Majority of US Population Lumps Asian Americans Together

June 16, 2009

This article is included in these additional categories:

Analytics, Automated & MarTech | Asia-Pacific | Youth & Gen X

Though the US population in general has a more favorable perception of Asian Americans than it did eight years ago, major differences still exist in the perceptions of the general population and the perceptions of Asian Americans, according to (pdf) research commissioned by the Committee of 100 (C-100).

The report (pdf), which draws on findings from two studies – one of the general population and one of a smaller sample of Chinese Americans – revealed that at least 28% of the general population rarely or never interacts with Asian Americans, and the majority of the general population cannot make meaningful distinctions between Chinese Americans and Asian Americans.

Additional research findings:

  • Both the general population and Chinese Americans have a generally high favorability toward all races, but Chinese Americans are slightly less favorable toward other races when compared with the general population:


  • The general population believes Asian Americans fit into mainstream US culture more than Chinese Americans believe they do.
  • A substantial majority of the general population believe there are far more Asians in the US than in reality: 74% percent say Asians constitute more than 8% of the US population, with 40% saying Asians are 16% or more of all Americans; only 1% of respondents say they are not sure. (According to C-100, Asian Americans actually comprise about 5% of the US population.)
  • A majority of the general population (51%) incorrectly believe less than 25% Asians in the US were born in the country. The actual percentage of native-born Asian Americans is about 30%, C-100 said.
  • 45% of the general population believes that Asian Americans are more loyal to their countries of ancestry than to the US, up from 37% in a similar 2001 survey. In contrast, three of four of the Chinese Americans surveyed say they would support the US in military or economic conflicts, compared with only approximately 56% of the general population.
  • 47% of the general population believes that Asian Americans have too little power in Washington, and 82% of Chinese Americans agree. At the same time, 36% of the general population thinks that Asian Americans have the right amount of power and influence in Washington, while only 15% of Chinese Americans agree.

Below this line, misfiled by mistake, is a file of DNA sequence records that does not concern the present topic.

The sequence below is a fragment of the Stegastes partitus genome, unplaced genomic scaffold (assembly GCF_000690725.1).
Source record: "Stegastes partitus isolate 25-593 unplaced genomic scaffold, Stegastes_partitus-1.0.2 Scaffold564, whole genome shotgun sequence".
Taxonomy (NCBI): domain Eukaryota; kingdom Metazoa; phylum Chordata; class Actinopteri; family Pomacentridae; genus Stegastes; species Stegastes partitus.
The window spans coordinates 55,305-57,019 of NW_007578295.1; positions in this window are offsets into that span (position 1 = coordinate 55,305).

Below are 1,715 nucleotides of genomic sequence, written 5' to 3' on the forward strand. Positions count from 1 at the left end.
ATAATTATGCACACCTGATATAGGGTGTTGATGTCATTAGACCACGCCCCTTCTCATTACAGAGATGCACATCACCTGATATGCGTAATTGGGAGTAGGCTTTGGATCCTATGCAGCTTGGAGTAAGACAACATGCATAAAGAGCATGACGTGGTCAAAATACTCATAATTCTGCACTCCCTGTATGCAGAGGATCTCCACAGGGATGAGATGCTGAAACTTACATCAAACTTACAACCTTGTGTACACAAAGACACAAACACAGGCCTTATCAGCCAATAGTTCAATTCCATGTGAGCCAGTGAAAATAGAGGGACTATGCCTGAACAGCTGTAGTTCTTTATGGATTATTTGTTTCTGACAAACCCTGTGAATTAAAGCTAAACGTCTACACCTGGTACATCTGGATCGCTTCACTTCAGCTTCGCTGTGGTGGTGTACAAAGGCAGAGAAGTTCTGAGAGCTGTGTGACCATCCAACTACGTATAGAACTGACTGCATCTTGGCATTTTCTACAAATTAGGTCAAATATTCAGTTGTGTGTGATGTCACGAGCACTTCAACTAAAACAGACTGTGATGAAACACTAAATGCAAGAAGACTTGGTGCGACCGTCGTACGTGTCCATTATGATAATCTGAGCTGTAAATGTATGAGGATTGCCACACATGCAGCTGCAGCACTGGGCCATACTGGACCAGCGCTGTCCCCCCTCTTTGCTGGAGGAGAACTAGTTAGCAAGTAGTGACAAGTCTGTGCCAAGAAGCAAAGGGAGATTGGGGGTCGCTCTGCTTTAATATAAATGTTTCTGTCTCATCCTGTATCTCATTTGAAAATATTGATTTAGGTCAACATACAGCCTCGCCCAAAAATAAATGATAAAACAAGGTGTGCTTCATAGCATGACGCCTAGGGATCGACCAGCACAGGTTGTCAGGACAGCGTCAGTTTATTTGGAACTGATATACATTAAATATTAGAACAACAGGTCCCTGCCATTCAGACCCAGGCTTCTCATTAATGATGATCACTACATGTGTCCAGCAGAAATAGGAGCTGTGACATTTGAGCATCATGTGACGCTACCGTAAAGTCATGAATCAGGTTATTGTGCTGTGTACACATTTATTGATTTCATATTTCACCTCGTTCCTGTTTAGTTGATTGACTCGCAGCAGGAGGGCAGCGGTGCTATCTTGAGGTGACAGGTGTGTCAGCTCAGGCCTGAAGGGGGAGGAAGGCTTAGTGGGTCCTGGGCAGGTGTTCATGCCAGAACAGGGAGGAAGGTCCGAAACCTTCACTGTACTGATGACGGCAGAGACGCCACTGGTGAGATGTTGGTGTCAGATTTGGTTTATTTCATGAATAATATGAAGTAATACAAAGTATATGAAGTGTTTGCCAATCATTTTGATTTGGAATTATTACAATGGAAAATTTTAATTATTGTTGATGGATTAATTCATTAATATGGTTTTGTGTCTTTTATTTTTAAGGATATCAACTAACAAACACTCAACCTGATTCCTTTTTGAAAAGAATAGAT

• 65% of the general population believes Asian-American students are adequately represented on college campuses, with 45% of Chinese Americans agreeing and 36% arguing that they are underrepresented.
  • While Asian Americans hold only about 1.5% of corporate board seats among Fortune 500 50% of the general population believes Asian Americans are adequately represented on corporate boards, while 23% of Chinese Americans agree.
  • 46% percent of the general population believes Asian Americans are promoted at the same pace as Caucasians, while only 29% of Chinese Americans agree.
  • Of the general population, 63% feel Asian Americans face a lot or some discrimination,
    while slightly more Chinese Americans (69%) feel that Asian Americans encounter a lot or some prejudice.


C-100 suggests that the disparity in the findings from the two surveys demonstrates that prejudice against Asian Americans exists. “At a time when some pundits claim that America has moved beyond race, this survey shows that there is broad ignorance of significant populations of Americans,” said Helen Zia, vice chair for Media at C-100. “In the absence of real information, harmful stereotypes still render Asian Americans as ‘Other’ outsiders to our democracy.”

Improvements since 2001

On a more positive note, the study found that – compared with a similar C-100 survey conducted in 2001 -? the general population now holds a more favorable opinion of Chinese and Asian Americans:

  • In 2001, 23% of the general population said they would feel uncomfortable voting for an Asian American as US President. In 2009, that number has reduced to 9%. When electing a mayor, a majority of the general population (74%) believe the people they know would vote for an Asian American male if he was more qualified than the white male candidate.
  • In 2001, 24% of the general population disapproved of a family member marrying an Asian American; but in 2009, that number has reduced to 11%.
  • 70% of the general population believes the increase in Asian immigrants over the past 10 years has been good for America, up from 49% in 2001.
    In 2001, 56% of the general population believed that Chinese Americans have contributed much to the American culture; the number has now risen to 73% in 2009.

About the research: “Still the Other? Public Attitudes Toward Chinese and Asian Americans,” is based on two surveys that were commissioned by C-100 and conducted by Harris Interactive. One was administered to 1,221 adults, ages 18+, and one was administered to 206 self-identified Chinese Americans, ages 18+ through a 23-minute telephone survey. Both surveys were conducted in January 2009, and results were weighted as needed for age, sex, ethnicity, region, education, household income and place of birth (Chinese Americans only) to represent the national population of adults and specifically Chinese Americans.

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